NASA’s mega-moon rocket ready to lift off on eve of first Artemis mission

Launch crews at Kennedy Space Center in Florida spent a final full day of preparation before Monday’s scheduled liftoff of NASA’s giant next-generation rocket on its first test flight, kicking off the Artemis moon-to- March of the agency 50 years after the end of Apollo.

NASA officials said on Sunday that all systems appeared to be ‘gone’ for liftoff, and weather forecasts called for an 80% chance of favorable conditions at the top of Monday’s two-hour launch window, starting at 8:33 a.m. EDT (12:33 GMT). ), decreasing to 60% towards the end of this period. “So far, everything looks good from a vehicle perspective,” said Jeff Spaulding, NASA’s senior test manager for the historic mission, called Artemis I. look great.

Although lightning rods at the launch site were struck in a storm on Saturday, Spaulding said he saw “nothing on the ground systems that we are concerned about.” NASA said there was no damage to the spacecraft or launch facilities. The Space Launch System (SLS) rocket is ready to launch an unmanned capsule named Orion around the moon and back on a six-week test flight designed to put the two vehicles through their paces before flying astronauts on a later mission scheduled for 2024. The 98-meter (322-foot) tall SLS-Orion combo forms the centerpiece of the U.S. space agency’s successor to the Apollo lunar program of the 1960s and 1970s .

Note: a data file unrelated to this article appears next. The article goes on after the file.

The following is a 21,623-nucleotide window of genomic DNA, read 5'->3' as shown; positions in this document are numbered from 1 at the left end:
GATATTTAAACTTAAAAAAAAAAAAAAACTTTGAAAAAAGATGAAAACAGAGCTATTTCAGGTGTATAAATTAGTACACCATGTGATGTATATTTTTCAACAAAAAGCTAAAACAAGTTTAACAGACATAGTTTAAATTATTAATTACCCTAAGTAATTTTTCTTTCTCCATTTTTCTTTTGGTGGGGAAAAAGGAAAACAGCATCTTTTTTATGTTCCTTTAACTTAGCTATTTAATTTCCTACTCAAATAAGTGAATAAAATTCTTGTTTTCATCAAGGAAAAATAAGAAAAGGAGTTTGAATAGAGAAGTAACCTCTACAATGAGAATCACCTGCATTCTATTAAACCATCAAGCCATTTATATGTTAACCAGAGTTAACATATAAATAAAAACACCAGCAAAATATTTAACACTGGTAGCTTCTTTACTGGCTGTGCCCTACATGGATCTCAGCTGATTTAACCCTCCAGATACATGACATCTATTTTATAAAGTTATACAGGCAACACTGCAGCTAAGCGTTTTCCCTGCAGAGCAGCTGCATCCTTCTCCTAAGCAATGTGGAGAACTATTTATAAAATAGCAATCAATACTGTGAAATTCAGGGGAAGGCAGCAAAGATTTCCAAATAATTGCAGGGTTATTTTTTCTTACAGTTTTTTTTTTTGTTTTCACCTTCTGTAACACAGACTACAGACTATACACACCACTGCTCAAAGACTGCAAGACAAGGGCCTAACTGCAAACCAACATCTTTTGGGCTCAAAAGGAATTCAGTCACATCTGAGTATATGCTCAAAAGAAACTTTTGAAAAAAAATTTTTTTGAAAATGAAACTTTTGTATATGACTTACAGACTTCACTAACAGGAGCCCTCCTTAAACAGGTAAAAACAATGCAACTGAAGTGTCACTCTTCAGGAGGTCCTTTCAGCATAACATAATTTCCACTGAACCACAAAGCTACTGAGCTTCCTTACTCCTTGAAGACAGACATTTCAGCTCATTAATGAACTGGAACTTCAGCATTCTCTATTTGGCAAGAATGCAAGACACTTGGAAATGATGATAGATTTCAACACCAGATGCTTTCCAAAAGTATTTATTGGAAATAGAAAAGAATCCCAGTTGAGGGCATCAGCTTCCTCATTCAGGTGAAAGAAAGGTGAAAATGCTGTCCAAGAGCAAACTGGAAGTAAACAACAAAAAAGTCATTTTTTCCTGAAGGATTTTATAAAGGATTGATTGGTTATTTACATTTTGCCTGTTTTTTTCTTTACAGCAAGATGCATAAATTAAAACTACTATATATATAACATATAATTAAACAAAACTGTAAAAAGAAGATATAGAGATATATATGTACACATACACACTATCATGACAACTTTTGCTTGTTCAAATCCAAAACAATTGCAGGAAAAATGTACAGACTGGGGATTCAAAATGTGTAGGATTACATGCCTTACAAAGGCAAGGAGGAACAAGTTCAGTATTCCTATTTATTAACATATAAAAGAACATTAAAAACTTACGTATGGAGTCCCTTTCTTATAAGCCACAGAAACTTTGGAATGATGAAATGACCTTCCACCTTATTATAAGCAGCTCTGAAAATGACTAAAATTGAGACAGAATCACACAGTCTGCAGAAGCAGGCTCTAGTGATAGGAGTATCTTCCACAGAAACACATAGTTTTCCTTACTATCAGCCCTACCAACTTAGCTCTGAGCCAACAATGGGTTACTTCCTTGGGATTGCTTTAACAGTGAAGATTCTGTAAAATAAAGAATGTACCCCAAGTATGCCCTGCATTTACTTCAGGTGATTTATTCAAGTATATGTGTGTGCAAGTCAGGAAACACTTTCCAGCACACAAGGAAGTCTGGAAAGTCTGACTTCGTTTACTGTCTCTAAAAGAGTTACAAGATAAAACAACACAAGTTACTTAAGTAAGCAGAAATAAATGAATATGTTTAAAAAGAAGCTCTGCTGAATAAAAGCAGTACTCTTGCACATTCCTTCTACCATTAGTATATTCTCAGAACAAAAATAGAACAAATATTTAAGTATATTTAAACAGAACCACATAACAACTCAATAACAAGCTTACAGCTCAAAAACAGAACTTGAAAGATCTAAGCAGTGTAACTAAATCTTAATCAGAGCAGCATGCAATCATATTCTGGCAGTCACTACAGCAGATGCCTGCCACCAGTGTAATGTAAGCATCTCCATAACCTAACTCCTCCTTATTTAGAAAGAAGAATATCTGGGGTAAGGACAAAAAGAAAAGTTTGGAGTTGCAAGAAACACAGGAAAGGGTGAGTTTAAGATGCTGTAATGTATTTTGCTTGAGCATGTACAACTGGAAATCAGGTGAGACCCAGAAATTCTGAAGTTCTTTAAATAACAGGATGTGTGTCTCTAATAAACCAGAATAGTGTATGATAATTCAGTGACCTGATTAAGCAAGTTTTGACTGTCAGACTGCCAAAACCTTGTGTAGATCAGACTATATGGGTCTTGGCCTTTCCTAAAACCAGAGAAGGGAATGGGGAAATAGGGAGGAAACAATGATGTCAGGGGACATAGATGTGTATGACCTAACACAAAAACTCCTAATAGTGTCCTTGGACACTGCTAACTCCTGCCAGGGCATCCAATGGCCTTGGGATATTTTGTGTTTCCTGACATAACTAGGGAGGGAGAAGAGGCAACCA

If these two missions are successful, NASA aims to land astronauts on the moon, including the first woman to set foot on the lunar surface, as early as 2025, although many experts believe that deadline could slip by a few years. . . The last humans to walk on the moon were the two-man Apollo 17 descent team in 1972, following in the footsteps of 10 other astronauts on five previous missions beginning with Apollo 11 in 1969. The Artemis program seeks to establish a long-term lunar base as a stepping stone to even more ambitious astronaut journeys to Mars, a goal that NASA officials say will likely take at least until the late 2030s to achieve.

SLS has been in development for over a decade, with years of delays and cost overruns. But the Artemis program has also generated tens of thousands of jobs and billions of trade dollars under major contractors Boeing Co for SLS and Lockheed Martin Corp for Orion. The only issue NASA officials were watching for Sunday ahead of SLS’s maiden flight was a potential – but minor – leak of helium in launch pad equipment, although Spaulding told reporters at a conference call. press release the day before the launch that he wasn’t expecting any technical spectacle. countdown.

“This is a test flight, remember that,” NASA chief Bill Nelson said in an interview with Reuters that was interrupted by an unexpected phone call from U.S. Vice President Kamala. Harris, who will be in Florida to see the rocket launch in person. “She’s excited!” Nelson said after the call.

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